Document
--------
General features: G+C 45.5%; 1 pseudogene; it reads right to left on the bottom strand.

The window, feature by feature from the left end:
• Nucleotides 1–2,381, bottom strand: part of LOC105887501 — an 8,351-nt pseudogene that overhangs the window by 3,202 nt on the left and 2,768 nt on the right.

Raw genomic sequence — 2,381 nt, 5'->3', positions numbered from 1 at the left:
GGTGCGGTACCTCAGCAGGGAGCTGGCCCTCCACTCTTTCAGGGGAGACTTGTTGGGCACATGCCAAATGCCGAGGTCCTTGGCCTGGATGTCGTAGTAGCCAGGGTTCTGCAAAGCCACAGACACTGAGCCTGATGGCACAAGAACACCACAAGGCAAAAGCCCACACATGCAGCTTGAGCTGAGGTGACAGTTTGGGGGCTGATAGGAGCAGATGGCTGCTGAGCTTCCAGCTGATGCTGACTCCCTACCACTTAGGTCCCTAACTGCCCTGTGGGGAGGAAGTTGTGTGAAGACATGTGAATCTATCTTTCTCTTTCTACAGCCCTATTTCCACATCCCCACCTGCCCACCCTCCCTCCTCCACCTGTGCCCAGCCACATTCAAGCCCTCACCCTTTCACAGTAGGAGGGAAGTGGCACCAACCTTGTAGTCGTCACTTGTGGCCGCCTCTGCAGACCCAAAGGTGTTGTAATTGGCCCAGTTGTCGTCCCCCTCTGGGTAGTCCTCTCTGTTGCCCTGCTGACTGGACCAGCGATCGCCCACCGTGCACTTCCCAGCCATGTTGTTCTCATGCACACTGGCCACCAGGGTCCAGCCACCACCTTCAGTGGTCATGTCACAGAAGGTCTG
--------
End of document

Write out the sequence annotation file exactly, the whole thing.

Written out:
General features: G+C 45.5%; 1 pseudogene; it reads right to left on the bottom strand.

The window, feature by feature from the left end:
• Nucleotides 1–2,381, bottom strand: part of LOC105887501 — an 8,351-nt pseudogene that overhangs the window by 3,202 nt on the left and 2,768 nt on the right.

Raw genomic sequence — 2,381 nt, 5'->3', positions numbered from 1 at the left:
GGTGCGGTACCTCAGCAGGGAGCTGGCCCTCCACTCTTTCAGGGGAGACTTGTTGGGCACATGCCAAATGCCGAGGTCCTTGGCCTGGATGTCGTAGTAGCCAGGGTTCTGCAAAGCCACAGACACTGAGCCTGATGGCACAAGAACACCACAAGGCAAAAGCCCACACATGCAGCTTGAGCTGAGGTGACAGTTTGGGGGCTGATAGGAGCAGATGGCTGCTGAGCTTCCAGCTGATGCTGACTCCCTACCACTTAGGTCCCTAACTGCCCTGTGGGGAGGAAGTTGTGTGAAGACATGTGAATCTATCTTTCTCTTTCTACAGCCCTATTTCCACATCCCCACCTGCCCACCCTCCCTCCTCCACCTGTGCCCAGCCACATTCAAGCCCTCACCCTTTCACAGTAGGAGGGAAGTGGCACCAACCTTGTAGTCGTCACTTGTGGCCGCCTCTGCAGACCCAAAGGTGTTGTAATTGGCCCAGTTGTCGTCCCCCTCTGGGTAGTCCTCTCTGTTGCCCTGCTGACTGGACCAGCGATCGCCCACCGTGCACTTCCCAGCCATGTTGTTCTCATGCACACTGGCCACCAGGGTCCAGCCACCACCTTCAGTGGTCATGTCACAGAAGGTCTG